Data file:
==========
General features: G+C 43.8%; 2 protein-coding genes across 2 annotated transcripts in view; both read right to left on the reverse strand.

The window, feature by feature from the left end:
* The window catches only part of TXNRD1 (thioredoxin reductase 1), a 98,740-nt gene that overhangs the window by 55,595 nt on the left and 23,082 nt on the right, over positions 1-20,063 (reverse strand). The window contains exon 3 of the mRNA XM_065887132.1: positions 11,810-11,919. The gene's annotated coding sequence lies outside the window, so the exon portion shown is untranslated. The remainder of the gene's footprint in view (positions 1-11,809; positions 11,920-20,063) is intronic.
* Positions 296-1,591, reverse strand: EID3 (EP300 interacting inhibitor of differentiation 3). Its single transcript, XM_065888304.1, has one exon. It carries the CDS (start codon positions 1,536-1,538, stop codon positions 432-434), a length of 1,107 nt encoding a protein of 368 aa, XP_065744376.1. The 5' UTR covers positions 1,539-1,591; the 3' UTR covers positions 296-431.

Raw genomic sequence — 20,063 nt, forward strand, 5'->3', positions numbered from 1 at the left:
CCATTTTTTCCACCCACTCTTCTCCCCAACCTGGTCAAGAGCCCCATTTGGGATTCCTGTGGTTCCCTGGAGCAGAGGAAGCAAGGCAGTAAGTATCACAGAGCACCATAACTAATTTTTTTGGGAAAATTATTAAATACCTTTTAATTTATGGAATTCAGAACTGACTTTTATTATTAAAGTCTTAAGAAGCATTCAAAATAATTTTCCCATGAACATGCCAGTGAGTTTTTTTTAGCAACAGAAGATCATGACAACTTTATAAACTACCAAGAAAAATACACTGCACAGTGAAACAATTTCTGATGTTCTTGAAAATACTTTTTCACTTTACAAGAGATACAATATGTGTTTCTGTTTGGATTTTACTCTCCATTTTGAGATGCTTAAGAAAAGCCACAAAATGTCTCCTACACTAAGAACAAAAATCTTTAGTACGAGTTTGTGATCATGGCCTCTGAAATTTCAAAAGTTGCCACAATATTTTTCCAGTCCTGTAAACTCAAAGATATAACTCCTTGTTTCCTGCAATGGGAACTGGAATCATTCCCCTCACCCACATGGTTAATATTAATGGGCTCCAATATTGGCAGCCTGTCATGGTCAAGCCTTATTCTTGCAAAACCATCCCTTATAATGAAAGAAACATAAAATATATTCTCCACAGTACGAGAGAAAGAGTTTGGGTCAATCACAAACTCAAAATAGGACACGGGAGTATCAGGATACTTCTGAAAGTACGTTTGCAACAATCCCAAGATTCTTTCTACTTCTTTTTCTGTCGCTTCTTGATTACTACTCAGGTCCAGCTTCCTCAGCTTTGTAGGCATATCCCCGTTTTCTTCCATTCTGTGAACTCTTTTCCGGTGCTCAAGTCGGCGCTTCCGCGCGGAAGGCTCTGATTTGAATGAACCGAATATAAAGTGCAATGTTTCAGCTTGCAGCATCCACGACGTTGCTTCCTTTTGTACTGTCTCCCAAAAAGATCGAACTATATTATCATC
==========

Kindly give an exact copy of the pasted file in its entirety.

General features: G+C 43.8%; 2 protein-coding genes across 2 annotated transcripts in view; both read right to left on the reverse strand.

The window, feature by feature from the left end:
* The window catches only part of TXNRD1 (thioredoxin reductase 1), a 98,740-nt gene that overhangs the window by 55,595 nt on the left and 23,082 nt on the right, over positions 1-20,063 (reverse strand). The window contains exon 3 of the mRNA XM_065887132.1: positions 11,810-11,919. The gene's annotated coding sequence lies outside the window, so the exon portion shown is untranslated. The remainder of the gene's footprint in view (positions 1-11,809; positions 11,920-20,063) is intronic.
* Positions 296-1,591, reverse strand: EID3 (EP300 interacting inhibitor of differentiation 3). Its single transcript, XM_065888304.1, has one exon. It carries the CDS (start codon positions 1,536-1,538, stop codon positions 432-434), a length of 1,107 nt encoding a protein of 368 aa, XP_065744376.1. The 5' UTR covers positions 1,539-1,591; the 3' UTR covers positions 296-431.

Raw genomic sequence — 20,063 nt, forward strand, 5'->3', positions numbered from 1 at the left:
CCATTTTTTCCACCCACTCTTCTCCCCAACCTGGTCAAGAGCCCCATTTGGGATTCCTGTGGTTCCCTGGAGCAGAGGAAGCAAGGCAGTAAGTATCACAGAGCACCATAACTAATTTTTTTGGGAAAATTATTAAATACCTTTTAATTTATGGAATTCAGAACTGACTTTTATTATTAAAGTCTTAAGAAGCATTCAAAATAATTTTCCCATGAACATGCCAGTGAGTTTTTTTTAGCAACAGAAGATCATGACAACTTTATAAACTACCAAGAAAAATACACTGCACAGTGAAACAATTTCTGATGTTCTTGAAAATACTTTTTCACTTTACAAGAGATACAATATGTGTTTCTGTTTGGATTTTACTCTCCATTTTGAGATGCTTAAGAAAAGCCACAAAATGTCTCCTACACTAAGAACAAAAATCTTTAGTACGAGTTTGTGATCATGGCCTCTGAAATTTCAAAAGTTGCCACAATATTTTTCCAGTCCTGTAAACTCAAAGATATAACTCCTTGTTTCCTGCAATGGGAACTGGAATCATTCCCCTCACCCACATGGTTAATATTAATGGGCTCCAATATTGGCAGCCTGTCATGGTCAAGCCTTATTCTTGCAAAACCATCCCTTATAATGAAAGAAACATAAAATATATTCTCCACAGTACGAGAGAAAGAGTTTGGGTCAATCACAAACTCAAAATAGGACACGGGAGTATCAGGATACTTCTGAAAGTACGTTTGCAACAATCCCAAGATTCTTTCTACTTCTTTTTCTGTCGCTTCTTGATTACTACTCAGGTCCAGCTTCCTCAGCTTTGTAGGCATATCCCCGTTTTCTTCCATTCTGTGAACTCTTTTCCGGTGCTCAAGTCGGCGCTTCCGCGCGGAAGGCTCTGATTTGAATGAACCGAATATAAAGTGCAATGTTTCAGCTTGCAGCATCCACGACGTTGCTTCCTTTTGTACTGTCTCCCAAAAAGATCGAACTATATTATCATC